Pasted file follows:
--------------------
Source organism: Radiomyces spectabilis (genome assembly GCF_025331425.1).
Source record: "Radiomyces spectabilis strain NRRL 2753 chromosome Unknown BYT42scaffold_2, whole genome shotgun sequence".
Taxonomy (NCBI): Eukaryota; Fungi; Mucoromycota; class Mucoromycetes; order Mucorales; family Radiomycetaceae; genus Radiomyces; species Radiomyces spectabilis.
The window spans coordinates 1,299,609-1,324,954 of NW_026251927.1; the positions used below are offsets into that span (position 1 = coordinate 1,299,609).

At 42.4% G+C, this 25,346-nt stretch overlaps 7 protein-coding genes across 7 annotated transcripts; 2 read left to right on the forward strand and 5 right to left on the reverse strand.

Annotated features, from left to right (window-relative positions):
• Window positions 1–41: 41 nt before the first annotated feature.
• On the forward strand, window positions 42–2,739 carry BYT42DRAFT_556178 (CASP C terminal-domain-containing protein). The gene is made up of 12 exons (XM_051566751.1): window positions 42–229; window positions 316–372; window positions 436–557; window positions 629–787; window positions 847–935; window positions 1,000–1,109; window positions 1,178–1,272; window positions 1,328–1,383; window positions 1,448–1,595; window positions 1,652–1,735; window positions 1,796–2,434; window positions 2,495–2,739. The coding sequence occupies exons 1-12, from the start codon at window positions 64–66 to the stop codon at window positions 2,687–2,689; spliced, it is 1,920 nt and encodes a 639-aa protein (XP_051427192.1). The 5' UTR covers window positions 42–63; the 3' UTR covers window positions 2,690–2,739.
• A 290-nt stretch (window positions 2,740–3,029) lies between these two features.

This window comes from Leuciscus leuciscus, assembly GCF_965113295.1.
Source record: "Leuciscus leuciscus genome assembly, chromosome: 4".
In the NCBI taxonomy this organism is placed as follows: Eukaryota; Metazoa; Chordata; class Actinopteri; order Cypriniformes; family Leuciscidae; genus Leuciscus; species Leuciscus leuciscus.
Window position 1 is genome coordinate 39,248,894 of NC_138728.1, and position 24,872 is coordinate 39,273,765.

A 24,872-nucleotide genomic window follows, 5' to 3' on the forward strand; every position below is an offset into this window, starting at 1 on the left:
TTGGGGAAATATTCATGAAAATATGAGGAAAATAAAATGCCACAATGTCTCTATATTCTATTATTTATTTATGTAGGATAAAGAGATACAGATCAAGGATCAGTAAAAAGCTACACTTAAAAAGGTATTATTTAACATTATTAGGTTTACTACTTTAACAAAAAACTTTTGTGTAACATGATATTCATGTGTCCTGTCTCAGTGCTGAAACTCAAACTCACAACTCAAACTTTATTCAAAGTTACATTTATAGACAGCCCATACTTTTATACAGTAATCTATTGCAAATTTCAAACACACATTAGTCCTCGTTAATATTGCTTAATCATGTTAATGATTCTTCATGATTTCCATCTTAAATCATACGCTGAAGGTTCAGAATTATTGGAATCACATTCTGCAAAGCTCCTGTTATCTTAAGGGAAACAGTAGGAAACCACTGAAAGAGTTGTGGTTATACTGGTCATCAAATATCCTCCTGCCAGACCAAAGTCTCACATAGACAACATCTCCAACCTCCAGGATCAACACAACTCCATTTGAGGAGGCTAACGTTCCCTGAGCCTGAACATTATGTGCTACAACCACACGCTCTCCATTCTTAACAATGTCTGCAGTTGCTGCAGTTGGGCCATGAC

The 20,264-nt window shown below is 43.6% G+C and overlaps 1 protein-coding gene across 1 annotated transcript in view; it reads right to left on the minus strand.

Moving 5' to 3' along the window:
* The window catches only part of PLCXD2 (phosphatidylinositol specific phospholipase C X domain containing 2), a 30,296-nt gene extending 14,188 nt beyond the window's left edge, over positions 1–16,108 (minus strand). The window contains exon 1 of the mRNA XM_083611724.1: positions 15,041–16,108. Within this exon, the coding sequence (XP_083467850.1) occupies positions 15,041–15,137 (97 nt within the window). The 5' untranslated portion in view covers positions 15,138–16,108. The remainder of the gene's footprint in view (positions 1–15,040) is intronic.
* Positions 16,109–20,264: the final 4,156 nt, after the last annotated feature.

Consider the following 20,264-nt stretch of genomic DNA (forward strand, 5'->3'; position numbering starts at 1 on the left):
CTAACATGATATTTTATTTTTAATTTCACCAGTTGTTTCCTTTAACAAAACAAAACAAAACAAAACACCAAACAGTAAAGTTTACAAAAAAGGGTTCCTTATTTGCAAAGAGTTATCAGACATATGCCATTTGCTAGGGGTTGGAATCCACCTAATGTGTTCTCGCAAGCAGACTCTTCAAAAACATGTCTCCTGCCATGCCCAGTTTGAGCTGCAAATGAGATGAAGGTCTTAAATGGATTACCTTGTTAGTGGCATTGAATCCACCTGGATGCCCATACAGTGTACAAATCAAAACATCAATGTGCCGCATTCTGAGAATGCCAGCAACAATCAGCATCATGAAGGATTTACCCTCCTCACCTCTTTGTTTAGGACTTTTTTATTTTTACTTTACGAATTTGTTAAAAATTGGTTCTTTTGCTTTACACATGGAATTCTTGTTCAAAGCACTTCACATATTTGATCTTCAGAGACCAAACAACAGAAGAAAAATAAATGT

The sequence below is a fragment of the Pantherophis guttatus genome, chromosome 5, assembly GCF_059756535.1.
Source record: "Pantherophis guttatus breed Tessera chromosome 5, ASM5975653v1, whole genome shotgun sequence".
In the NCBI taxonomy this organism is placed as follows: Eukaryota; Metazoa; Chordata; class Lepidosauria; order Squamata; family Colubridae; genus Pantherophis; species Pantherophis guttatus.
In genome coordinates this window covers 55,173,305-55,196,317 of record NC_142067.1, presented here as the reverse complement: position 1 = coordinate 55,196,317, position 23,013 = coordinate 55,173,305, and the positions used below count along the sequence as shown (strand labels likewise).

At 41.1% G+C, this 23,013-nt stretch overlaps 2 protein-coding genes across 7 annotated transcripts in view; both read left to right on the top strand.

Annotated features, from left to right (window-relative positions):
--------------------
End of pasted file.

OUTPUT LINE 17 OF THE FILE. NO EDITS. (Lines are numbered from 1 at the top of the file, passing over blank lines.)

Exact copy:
Moving 5' to 3' along the window: